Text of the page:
Livni wins striking victory, but not the premiership
With the country facing daunting challenges, including a possible military confrontation with Iran, the Israeli electorate gave more votes to Livni, a 50-year-old woman with limited political experience, than it gave to her rivals, including two former prime ministers.
Leading analysts were foreseeing the possibility of a rotational government in which Livni and Likud’s Benjamin Netanyahu took turns as prime minister and foreign minister. The clear majority held by a right-wing bloc of parties led by Netanyahu makes it likely that he could form the next government by himself if he so chooses, even though Likud won fewer mandates than Livni’s Kadima Party, but he has said that his major mistake during his previous term in1996 as prime minister was to base his government on a narrow, right-wing coalition. This consideration would be even more relevant now in dealing with a new American administration whose agenda calls for promoting a peace process in the Middle East.
The precedent was set for a rotational government in the 1980s when Likud’s Yitzhak Shamir and Labour’s Shimon Peres took turns as prime minister and foreign minister. Although Likud spokesmen dismissed the idea Wednesday, Netanyahu may in the end prove amenable, observers believe.
Livni’s showing in the elections was hailed by the newspaper Ha’aretz as “not merely a surprise, but a phenomenon”. The paper noted that her Kadima Party, founded by Ariel Sharon, had been expected to disappear with his departure from the political scene.
Nahum Barnea, one of Israel’s leading political writers, wrote in Yediot Achronot that Livni’s showing was “one of the most impressive Israeli politics has known”.
Livni’s assertive performance as foreign minister, particularly during last month’s war in Gaza, together with her forceful election campaign gave those who voted for her the feeling that she is capable of leading the nation, even in times of crisis.
Livni has been transformed by her proximity to the upper reaches of power since former Prime Minister Ariel Sharon, then Likud’s leader, appointed her as a backbench minister in 2001, just two years after she was elected to the Knesset, a virtual unknown. When Sharon broke from Likud and formed Kadima, he placed her in the number three position on his Knesset list, just behind Ehud Olmert. When Sharon was felled by a coma, there was speculation that she might succeed him but she quickly threw her support to Olmert in order to avoid a squabble. He, in turn, appointed her foreign minister.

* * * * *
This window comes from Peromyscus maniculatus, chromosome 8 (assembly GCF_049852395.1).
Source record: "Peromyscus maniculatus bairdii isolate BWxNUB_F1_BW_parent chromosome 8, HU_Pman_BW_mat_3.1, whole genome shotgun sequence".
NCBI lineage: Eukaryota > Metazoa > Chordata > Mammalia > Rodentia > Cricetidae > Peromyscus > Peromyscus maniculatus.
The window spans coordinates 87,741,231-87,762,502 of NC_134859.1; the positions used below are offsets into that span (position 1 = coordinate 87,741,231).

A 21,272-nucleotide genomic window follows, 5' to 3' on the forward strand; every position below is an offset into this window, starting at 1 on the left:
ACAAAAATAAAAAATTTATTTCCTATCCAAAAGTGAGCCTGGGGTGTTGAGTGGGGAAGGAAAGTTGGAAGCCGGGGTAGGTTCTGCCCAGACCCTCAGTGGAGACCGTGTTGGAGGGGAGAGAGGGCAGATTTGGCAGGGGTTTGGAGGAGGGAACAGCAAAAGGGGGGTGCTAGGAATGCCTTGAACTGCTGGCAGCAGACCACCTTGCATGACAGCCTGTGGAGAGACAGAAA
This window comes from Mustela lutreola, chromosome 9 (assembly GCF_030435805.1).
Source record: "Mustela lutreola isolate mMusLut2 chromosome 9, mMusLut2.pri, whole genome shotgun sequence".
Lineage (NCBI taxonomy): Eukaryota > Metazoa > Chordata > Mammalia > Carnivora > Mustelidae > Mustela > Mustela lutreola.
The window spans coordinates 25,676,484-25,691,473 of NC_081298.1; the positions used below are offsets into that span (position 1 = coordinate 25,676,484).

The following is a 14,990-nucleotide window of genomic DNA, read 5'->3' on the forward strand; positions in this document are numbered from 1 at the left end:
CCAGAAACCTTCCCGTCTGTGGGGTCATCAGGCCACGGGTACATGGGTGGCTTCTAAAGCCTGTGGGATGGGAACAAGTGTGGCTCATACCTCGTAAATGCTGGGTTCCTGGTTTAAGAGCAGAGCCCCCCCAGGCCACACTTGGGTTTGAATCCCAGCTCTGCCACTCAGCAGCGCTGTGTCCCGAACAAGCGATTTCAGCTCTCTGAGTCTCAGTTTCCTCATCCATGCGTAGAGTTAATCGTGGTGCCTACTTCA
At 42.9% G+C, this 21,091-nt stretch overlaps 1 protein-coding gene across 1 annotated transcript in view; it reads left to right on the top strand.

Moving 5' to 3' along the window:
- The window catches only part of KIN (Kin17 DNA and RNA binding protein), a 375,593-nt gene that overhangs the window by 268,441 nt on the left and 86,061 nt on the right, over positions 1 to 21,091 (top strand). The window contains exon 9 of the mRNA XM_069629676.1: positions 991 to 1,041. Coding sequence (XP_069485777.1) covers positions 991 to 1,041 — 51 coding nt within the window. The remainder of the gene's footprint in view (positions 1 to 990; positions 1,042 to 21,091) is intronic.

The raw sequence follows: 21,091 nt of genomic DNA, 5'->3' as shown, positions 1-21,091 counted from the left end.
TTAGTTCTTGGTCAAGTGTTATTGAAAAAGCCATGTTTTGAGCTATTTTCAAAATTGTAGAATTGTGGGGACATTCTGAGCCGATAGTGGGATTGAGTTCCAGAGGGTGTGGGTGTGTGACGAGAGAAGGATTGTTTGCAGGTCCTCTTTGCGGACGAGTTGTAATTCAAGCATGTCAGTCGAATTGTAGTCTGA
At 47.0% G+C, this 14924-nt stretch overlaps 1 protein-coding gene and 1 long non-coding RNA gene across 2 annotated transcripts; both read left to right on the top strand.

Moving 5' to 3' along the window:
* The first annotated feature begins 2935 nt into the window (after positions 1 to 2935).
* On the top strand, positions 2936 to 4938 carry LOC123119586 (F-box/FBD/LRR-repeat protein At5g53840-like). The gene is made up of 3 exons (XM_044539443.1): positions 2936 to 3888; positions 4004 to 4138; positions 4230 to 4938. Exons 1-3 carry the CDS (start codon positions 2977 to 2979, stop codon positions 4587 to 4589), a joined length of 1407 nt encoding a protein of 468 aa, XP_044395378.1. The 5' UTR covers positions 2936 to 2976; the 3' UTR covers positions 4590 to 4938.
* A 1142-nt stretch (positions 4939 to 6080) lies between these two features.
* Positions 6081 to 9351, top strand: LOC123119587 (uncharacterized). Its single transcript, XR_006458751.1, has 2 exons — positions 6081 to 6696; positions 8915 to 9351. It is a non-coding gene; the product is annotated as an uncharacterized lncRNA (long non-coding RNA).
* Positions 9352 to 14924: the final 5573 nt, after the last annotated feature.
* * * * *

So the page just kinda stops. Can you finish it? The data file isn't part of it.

Following the failed war with Hezbollah in 2006, in which Olmert was a principle culprit, Livni acted both boldly when she publicly called on him to resign, but she did not resign herself, and continued to serve under him when he ignored her call.
This deference would fade in the coming years as she gained confidence. Livni watchers could see something new in her face over time, not so much steeliness as determination and self-assurance. “I am myself,” she told a reporter during the campaign.
She was born into the heart of the right-wing establishment, the daughter of Eitan Livni who had been operations officer of the pre-state Irgun underground under Menahem Begin, who would become Israel’s first right-wing prime minister in 1977. She served Mossad for several years after her army service and then studied law. Before entering politics, she served as head of the Government Corporations Authority.
“The closer I got to the decision-making center, the more it became clear to me that I could do it well. That goes for judgment, for long-term thinking and for the backbone to make a decision, stand behind it and go all the way. I can be a better prime minister than any other candidate.”
Livni drew steadily away from her right-wing origins once in office and publicly asserted that Likud’s dream of a Greater Israel had to give way to a two-state solution in which Israel shares the territory between the Mediterranean and the Jordan River with a Palestinian state. This is something which her principal adversary, Benjamin Netanyahu, has never said.
During the Gaza War, she adopted an aggressive stance in government debates, pushing for a ground operation and objecting to a “humanitarian cease-fire” which Defense Minister Ehud Barak proposed early in the clash, but she was also a principal advocate of peace talks with the moderate leadership of the Palestinian Authority in the West Bank.
During the campaign she proved an articulate candidate and never dodged tough questions. She did not go in for kissing babies, perhaps to avoid looking too “soft”, but she enthusiastically led her running mates in discothèque dancing.
There is a precedent in Israel for a female prime minister – Golda Meir, who served in the 1970s, but she only reached that position after decades in the political trenches. Livni was vulnerable to charges that she herself was still too inexperienced for the job.
During the election campaign, Likud ran advertisements saying “Too big for her”, suggesting that the task of prime minister was beyond her capabilities. She jumped on the slogan as crass chauvinism, a sentiment shared by many women voters.
“The job is not too big for me and not too small for me,” she said. “It’s my size.”
Abraham Rabinovich for RT